**Which reminds me. If any of your children even so much as starts to mention the words: bathroom, pee, potty. etc. STOP them!! Immediately. Having to evacuate your bladder is highly infectious. In fact, if you hear the words, "I have to" just yell "NO!!!" (Or SHHH. Or Don't you dare say it. Or Hold it. Or I swear to god if you say that out loud we are leaving you at the next stop. Ok, maybe not that harsh. But you can consider it, up to you.) Don't even let them finish. Even if it's not restroom related, they don't "have to" do anything. You're on a road trip. They're stuck in a car. Rest my case. Just no.

PS. I chose to list first a food related item because if you've ever thought to yourself "if they say I'm hungry one more time, I'm taking them all to the fire station" when spending a full day at home. You will think this again. Within an hour on the road. 

All the electronic devices. We have 2 Leapsters, an iPad, and a Kindle. I made sure those suckers were fully charged, new batteries, etc. I considered loading a few new games, but didn't get around to it...would have helped, maybe, but not vital. If they are bored enough, anything is fun. Note: if this isn't an obvious Road-trip-with-children life hack for you, then I advise you NOT TAKE A ROAD TRIP.

All the activity books. Big ones work, but easier to carry around, store (and throw away) are some of the smaller packs you can find these days. Some even come with the stickers and crayons all packaged in tidy little zip lock bag. They don't stay like this. The crayons get everywhere, as do the stickers, and the trash. Why can't they just keep the booklet in one piece? Is it is really necessary to tear out each page? Bite a few corners off? Spit it at your brother? WHY!?  Warning: Crayons melt at extreme heat. Well, maybe not even extreme. Warning: Crayons melt at mildly elevated temperatures. Do with that information what you may. Note: If, for their entire lives, you have not insistently and firmly repeated "Stickers are only for paper or clothing". Even when they simply catch site of the things. Then I'd reconsider supplying the 3rd row of a minivan with them. Unless, of course, you enjoy using a razor blade to scrape stickers off windows. Or find the random splattering of Teenage Mutant Ninja Turtles about your car appealing. Then by all means, sticker 'em up.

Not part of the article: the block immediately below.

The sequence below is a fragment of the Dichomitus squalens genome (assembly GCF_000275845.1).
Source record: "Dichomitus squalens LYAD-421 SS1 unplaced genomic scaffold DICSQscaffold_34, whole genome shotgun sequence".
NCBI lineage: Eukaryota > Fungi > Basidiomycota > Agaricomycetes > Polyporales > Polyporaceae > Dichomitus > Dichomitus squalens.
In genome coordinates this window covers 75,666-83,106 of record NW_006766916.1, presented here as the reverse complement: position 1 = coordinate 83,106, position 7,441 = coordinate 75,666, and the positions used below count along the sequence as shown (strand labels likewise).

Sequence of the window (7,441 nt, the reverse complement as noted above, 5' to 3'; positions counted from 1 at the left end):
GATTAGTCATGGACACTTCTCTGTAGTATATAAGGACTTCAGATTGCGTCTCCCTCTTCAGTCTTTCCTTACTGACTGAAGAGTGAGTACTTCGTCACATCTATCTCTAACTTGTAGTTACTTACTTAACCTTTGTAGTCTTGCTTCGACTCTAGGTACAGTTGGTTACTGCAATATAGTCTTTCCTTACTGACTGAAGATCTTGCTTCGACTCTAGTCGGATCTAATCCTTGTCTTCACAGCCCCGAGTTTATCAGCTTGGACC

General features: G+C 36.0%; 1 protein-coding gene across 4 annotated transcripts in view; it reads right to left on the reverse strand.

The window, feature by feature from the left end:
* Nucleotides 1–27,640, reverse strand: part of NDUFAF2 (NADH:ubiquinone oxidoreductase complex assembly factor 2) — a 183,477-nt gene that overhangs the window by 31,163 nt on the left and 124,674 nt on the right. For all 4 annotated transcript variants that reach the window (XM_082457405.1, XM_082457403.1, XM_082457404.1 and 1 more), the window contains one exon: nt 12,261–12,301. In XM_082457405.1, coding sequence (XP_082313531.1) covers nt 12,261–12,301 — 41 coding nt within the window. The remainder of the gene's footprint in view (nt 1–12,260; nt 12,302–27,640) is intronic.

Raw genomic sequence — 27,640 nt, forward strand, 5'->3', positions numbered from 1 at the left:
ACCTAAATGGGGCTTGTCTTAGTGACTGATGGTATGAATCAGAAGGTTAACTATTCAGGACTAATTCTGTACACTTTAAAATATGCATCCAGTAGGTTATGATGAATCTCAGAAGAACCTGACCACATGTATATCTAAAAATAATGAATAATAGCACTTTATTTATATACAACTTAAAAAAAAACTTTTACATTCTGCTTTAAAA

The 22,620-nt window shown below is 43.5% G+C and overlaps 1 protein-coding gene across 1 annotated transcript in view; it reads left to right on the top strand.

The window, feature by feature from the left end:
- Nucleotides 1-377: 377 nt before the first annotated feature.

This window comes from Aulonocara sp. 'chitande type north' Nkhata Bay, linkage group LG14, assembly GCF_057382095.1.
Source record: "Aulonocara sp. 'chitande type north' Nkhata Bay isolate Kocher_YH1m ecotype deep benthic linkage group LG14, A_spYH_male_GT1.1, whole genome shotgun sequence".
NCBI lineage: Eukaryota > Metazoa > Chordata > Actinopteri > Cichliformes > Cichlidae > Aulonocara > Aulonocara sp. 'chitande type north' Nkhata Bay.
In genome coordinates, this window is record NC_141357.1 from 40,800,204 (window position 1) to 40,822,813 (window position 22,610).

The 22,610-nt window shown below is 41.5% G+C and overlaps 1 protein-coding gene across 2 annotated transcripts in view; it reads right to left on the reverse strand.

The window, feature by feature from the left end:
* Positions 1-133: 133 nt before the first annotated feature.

PS: We also have some of those magnadoodles and an Etch-A-Sketch. Also great options.

Afternoon departure. Leave after lunch, if at all possible. Kids are inherently most active in the morning. They tend to do a lot of their business (you know, like #2) in the morning. They are hungry. Thirsty. Antsy. Both days that we attempted to leave before 9am, we stopped nearly every hour for various reasons. It's infuriating. A good run at the park, swim at the pool, walk around the block, is extremely helpful to gear them up for a long drive. All three of our 5 hour stints happened between 1pm-6pm. Most of the kids, even the non-nappers, dozed off for a brief period of time in that post lunch daze. Note: It is important to have a driver equipped to stave off their own mid-afternoon rut. Lucky for us, I don't get tired.

Chick-Fil-A. Cleanest "play place". Cleanest bathrooms. Decent food options. Most kids like it.

Car cooler. We filled a soft cooler with adult and child drinks. Grapes. Carrots. String Cheese. Salami. High protein. Liked by all. Relatively not messy. This came in very handy when we found an awesome rest stop with a Rocket and chose to go there instead of Mickey D's or "Chick-fer-lay" as my children call it. We enjoyed the sites. Ate some lunch. Headed back on the road.

Snacks. Choose wisely. Again, opt for non-crumbly things. Veggie straws are A LOT less messy than any sort of chips or crackers. Some cereals are a good option as well. SUCKERS! All the suckers. This provides extended satisfaction. Well, only if your children are lickers, not biters. Also, like the stickers, if you have not instilled the wrath of god into them about keeping them in their mouth and not wiping them about, or dropping the sticks everywhere and trained them to keep the wrapper if they get sick of them...maybe suckers aren't the right option for you. In fact, I think I'll retract the sucker suggestion #CURTIS #mypigpen #suckertrasheverywhere